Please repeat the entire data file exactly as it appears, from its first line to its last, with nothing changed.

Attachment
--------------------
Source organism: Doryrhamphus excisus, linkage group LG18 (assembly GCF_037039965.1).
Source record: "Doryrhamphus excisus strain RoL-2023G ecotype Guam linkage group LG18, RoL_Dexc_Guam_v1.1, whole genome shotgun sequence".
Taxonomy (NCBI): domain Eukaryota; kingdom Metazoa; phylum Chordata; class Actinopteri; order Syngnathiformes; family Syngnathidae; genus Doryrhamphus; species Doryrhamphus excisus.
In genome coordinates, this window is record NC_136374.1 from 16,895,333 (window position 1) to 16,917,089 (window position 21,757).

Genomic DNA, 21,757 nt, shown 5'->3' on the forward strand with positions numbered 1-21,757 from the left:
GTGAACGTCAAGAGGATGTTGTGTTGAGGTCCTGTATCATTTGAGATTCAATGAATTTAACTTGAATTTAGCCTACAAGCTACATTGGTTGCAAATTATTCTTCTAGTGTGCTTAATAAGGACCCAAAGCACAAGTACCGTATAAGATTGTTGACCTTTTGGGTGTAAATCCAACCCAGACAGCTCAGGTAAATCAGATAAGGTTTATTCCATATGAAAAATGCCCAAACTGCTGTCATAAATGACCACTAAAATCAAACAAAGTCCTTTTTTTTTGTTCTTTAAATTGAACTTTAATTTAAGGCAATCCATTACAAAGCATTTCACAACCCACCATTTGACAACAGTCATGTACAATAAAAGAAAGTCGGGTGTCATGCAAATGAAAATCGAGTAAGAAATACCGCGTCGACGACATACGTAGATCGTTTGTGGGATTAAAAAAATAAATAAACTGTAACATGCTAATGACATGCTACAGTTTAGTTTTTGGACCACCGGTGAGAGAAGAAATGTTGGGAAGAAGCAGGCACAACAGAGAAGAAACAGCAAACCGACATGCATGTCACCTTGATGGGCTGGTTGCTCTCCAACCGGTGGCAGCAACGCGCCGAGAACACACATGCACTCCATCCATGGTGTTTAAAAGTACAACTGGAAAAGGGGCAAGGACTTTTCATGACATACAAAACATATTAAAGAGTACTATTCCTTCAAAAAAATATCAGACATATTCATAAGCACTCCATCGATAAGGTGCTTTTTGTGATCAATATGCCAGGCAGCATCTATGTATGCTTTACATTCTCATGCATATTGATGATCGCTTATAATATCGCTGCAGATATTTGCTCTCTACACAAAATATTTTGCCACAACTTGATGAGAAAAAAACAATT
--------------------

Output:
Source organism: Doryrhamphus excisus, linkage group LG18 (assembly GCF_037039965.1).
Source record: "Doryrhamphus excisus strain RoL-2023G ecotype Guam linkage group LG18, RoL_Dexc_Guam_v1.1, whole genome shotgun sequence".
Taxonomy (NCBI): domain Eukaryota; kingdom Metazoa; phylum Chordata; class Actinopteri; order Syngnathiformes; family Syngnathidae; genus Doryrhamphus; species Doryrhamphus excisus.
In genome coordinates, this window is record NC_136374.1 from 16,895,333 (window position 1) to 16,917,089 (window position 21,757).

Genomic DNA, 21,757 nt, shown 5'->3' on the forward strand with positions numbered 1-21,757 from the left:
GTGAACGTCAAGAGGATGTTGTGTTGAGGTCCTGTATCATTTGAGATTCAATGAATTTAACTTGAATTTAGCCTACAAGCTACATTGGTTGCAAATTATTCTTCTAGTGTGCTTAATAAGGACCCAAAGCACAAGTACCGTATAAGATTGTTGACCTTTTGGGTGTAAATCCAACCCAGACAGCTCAGGTAAATCAGATAAGGTTTATTCCATATGAAAAATGCCCAAACTGCTGTCATAAATGACCACTAAAATCAAACAAAGTCCTTTTTTTTTGTTCTTTAAATTGAACTTTAATTTAAGGCAATCCATTACAAAGCATTTCACAACCCACCATTTGACAACAGTCATGTACAATAAAAGAAAGTCGGGTGTCATGCAAATGAAAATCGAGTAAGAAATACCGCGTCGACGACATACGTAGATCGTTTGTGGGATTAAAAAAATAAATAAACTGTAACATGCTAATGACATGCTACAGTTTAGTTTTTGGACCACCGGTGAGAGAAGAAATGTTGGGAAGAAGCAGGCACAACAGAGAAGAAACAGCAAACCGACATGCATGTCACCTTGATGGGCTGGTTGCTCTCCAACCGGTGGCAGCAACGCGCCGAGAACACACATGCACTCCATCCATGGTGTTTAAAAGTACAACTGGAAAAGGGGCAAGGACTTTTCATGACATACAAAACATATTAAAGAGTACTATTCCTTCAAAAAAATATCAGACATATTCATAAGCACTCCATCGATAAGGTGCTTTTTGTGATCAATATGCCAGGCAGCATCTATGTATGCTTTACATTCTCATGCATATTGATGATCGCTTATAATATCGCTGCAGATATTTGCTCTCTACACAAAATATTTTGCCACAACTTGATGAGAAAAAAACAATT